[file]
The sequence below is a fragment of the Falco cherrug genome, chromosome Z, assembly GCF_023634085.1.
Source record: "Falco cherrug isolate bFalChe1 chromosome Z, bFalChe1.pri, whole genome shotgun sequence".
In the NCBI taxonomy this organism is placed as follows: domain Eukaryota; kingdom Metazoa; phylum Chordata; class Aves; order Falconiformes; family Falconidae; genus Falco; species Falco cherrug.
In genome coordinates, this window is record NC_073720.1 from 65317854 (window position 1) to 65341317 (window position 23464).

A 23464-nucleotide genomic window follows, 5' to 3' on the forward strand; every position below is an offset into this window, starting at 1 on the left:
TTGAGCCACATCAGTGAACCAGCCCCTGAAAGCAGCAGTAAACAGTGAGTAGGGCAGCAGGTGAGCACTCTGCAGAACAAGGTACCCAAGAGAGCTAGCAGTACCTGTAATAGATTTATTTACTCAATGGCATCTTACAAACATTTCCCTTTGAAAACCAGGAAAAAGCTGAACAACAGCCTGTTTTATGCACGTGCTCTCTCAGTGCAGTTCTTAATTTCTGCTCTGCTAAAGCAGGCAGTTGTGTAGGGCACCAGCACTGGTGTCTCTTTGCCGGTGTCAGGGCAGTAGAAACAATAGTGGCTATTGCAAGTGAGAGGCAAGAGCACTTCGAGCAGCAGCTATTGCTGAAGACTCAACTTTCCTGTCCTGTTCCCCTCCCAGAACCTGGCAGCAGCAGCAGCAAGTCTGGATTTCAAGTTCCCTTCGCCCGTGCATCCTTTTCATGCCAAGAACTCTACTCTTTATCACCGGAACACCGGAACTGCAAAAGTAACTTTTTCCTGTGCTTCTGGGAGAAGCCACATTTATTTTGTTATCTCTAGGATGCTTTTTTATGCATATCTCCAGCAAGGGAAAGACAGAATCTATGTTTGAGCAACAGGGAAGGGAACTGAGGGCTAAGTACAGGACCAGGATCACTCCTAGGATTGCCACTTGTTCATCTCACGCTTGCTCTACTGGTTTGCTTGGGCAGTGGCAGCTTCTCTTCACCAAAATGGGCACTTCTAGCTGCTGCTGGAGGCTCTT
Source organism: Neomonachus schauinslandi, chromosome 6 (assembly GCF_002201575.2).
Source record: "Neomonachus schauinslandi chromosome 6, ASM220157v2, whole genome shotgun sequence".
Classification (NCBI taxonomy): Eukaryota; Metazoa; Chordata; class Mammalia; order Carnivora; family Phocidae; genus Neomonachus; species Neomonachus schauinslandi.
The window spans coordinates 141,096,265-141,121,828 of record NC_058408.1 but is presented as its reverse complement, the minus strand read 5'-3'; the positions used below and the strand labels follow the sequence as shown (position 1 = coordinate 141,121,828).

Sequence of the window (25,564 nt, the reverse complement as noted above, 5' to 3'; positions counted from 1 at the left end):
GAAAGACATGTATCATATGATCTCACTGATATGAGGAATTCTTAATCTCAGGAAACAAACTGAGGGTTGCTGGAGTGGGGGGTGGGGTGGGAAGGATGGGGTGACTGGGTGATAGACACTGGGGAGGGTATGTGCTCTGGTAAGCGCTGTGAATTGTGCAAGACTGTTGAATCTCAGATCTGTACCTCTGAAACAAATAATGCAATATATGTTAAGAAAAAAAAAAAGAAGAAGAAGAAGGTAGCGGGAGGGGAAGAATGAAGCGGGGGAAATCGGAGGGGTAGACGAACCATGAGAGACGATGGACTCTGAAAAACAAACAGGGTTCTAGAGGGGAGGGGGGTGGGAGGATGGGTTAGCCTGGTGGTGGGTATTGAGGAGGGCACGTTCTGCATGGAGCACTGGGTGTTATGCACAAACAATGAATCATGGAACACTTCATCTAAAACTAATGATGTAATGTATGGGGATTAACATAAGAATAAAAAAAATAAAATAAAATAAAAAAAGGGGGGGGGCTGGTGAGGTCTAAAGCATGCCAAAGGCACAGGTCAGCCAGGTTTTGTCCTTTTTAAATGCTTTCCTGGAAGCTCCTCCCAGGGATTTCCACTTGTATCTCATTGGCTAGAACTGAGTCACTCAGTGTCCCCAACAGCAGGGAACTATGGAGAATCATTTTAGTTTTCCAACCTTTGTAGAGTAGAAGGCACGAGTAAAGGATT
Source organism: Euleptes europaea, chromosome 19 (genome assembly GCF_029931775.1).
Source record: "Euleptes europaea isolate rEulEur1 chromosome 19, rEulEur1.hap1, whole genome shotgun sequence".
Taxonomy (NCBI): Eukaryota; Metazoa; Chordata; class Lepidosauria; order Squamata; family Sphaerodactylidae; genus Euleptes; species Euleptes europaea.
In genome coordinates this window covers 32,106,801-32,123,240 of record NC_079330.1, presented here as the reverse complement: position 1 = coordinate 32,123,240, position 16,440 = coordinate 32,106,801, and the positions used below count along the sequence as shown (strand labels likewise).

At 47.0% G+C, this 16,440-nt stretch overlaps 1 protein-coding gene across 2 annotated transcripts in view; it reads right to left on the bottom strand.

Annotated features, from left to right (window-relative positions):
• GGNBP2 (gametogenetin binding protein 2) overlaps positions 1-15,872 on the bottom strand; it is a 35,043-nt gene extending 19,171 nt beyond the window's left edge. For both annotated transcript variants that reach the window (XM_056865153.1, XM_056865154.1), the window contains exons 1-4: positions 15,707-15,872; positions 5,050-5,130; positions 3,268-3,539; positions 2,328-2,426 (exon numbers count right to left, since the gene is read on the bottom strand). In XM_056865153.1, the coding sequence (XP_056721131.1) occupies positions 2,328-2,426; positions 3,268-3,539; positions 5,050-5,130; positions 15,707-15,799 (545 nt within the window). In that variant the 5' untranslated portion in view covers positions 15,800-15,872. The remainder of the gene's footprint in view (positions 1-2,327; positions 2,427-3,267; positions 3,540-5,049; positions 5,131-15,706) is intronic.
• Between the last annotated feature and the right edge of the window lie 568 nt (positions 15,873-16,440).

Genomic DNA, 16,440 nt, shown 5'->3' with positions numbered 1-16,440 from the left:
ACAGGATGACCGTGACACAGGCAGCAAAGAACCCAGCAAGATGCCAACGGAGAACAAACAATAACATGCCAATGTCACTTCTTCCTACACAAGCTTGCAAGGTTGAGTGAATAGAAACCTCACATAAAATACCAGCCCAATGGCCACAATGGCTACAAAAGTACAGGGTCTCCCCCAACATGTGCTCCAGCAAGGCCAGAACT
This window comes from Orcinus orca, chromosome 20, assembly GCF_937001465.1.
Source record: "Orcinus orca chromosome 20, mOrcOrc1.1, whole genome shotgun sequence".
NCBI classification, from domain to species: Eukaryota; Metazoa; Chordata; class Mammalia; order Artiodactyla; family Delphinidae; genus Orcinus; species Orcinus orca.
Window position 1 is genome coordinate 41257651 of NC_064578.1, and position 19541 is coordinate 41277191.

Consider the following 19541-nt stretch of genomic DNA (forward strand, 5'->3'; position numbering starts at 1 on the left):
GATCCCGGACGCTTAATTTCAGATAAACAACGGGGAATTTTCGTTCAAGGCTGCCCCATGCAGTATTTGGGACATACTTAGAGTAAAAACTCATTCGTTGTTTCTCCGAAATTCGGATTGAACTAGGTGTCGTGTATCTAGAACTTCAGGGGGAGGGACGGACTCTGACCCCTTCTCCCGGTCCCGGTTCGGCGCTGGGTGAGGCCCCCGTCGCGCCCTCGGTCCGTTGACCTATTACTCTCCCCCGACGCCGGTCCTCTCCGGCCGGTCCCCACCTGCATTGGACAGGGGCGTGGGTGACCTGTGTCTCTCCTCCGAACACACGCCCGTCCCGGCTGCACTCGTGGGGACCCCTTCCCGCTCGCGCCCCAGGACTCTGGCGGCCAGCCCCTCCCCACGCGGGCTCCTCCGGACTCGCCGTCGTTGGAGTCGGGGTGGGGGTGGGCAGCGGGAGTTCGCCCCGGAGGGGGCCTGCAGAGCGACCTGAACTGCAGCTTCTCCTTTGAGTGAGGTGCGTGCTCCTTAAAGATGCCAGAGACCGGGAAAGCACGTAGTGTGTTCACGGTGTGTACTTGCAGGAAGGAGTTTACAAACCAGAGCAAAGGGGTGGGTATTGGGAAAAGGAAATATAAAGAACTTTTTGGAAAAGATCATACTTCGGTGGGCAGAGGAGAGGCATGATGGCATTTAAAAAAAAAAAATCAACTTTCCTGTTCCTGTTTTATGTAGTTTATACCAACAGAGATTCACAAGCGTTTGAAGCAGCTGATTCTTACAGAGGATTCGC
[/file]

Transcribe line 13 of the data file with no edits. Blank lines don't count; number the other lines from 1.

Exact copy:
Source organism: Euleptes europaea, chromosome 19 (genome assembly GCF_029931775.1).